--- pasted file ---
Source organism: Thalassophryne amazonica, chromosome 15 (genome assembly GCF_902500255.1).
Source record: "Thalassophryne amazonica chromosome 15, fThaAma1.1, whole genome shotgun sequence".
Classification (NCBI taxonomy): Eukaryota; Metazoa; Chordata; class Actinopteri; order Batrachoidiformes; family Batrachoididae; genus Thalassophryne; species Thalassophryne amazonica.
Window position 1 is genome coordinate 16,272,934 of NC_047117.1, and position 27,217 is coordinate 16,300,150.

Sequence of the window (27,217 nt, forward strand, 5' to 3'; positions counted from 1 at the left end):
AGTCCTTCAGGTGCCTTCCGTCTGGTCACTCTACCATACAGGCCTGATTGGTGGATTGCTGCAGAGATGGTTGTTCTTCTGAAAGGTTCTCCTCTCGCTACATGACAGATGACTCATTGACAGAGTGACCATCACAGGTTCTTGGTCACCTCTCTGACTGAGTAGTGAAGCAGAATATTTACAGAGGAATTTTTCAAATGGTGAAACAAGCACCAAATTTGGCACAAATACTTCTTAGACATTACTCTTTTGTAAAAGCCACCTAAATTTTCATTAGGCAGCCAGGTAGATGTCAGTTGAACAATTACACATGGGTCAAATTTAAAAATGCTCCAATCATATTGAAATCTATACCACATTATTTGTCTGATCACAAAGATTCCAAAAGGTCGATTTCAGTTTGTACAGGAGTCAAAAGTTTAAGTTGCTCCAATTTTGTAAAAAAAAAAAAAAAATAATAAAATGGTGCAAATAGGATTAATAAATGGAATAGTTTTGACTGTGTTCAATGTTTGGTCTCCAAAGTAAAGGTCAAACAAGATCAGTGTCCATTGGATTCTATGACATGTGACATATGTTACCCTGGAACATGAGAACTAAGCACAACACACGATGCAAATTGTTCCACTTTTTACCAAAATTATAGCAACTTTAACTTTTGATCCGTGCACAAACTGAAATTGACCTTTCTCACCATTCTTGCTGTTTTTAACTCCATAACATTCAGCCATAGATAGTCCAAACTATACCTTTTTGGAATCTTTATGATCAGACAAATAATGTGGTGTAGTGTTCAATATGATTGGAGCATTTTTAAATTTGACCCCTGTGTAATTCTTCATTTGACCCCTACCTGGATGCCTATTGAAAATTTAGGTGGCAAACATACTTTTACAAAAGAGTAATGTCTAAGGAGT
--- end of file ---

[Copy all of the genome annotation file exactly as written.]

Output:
Source organism: Thalassophryne amazonica, chromosome 15 (genome assembly GCF_902500255.1).
Source record: "Thalassophryne amazonica chromosome 15, fThaAma1.1, whole genome shotgun sequence".
Classification (NCBI taxonomy): Eukaryota; Metazoa; Chordata; class Actinopteri; order Batrachoidiformes; family Batrachoididae; genus Thalassophryne; species Thalassophryne amazonica.
Window position 1 is genome coordinate 16,272,934 of NC_047117.1, and position 27,217 is coordinate 16,300,150.

Sequence of the window (27,217 nt, forward strand, 5' to 3'; positions counted from 1 at the left end):
AGTCCTTCAGGTGCCTTCCGTCTGGTCACTCTACCATACAGGCCTGATTGGTGGATTGCTGCAGAGATGGTTGTTCTTCTGAAAGGTTCTCCTCTCGCTACATGACAGATGACTCATTGACAGAGTGACCATCACAGGTTCTTGGTCACCTCTCTGACTGAGTAGTGAAGCAGAATATTTACAGAGGAATTTTTCAAATGGTGAAACAAGCACCAAATTTGGCACAAATACTTCTTAGACATTACTCTTTTGTAAAAGCCACCTAAATTTTCATTAGGCAGCCAGGTAGATGTCAGTTGAACAATTACACATGGGTCAAATTTAAAAATGCTCCAATCATATTGAAATCTATACCACATTATTTGTCTGATCACAAAGATTCCAAAAGGTCGATTTCAGTTTGTACAGGAGTCAAAAGTTTAAGTTGCTCCAATTTTGTAAAAAAAAAAAAAAAATAATAAAATGGTGCAAATAGGATTAATAAATGGAATAGTTTTGACTGTGTTCAATGTTTGGTCTCCAAAGTAAAGGTCAAACAAGATCAGTGTCCATTGGATTCTATGACATGTGACATATGTTACCCTGGAACATGAGAACTAAGCACAACACACGATGCAAATTGTTCCACTTTTTACCAAAATTATAGCAACTTTAACTTTTGATCCGTGCACAAACTGAAATTGACCTTTCTCACCATTCTTGCTGTTTTTAACTCCATAACATTCAGCCATAGATAGTCCAAACTATACCTTTTTGGAATCTTTATGATCAGACAAATAATGTGGTGTAGTGTTCAATATGATTGGAGCATTTTTAAATTTGACCCCTGTGTAATTCTTCATTTGACCCCTACCTGGATGCCTATTGAAAATTTAGGTGGCAAACATACTTTTACAAAAGAGTAATGTCTAAGGAGT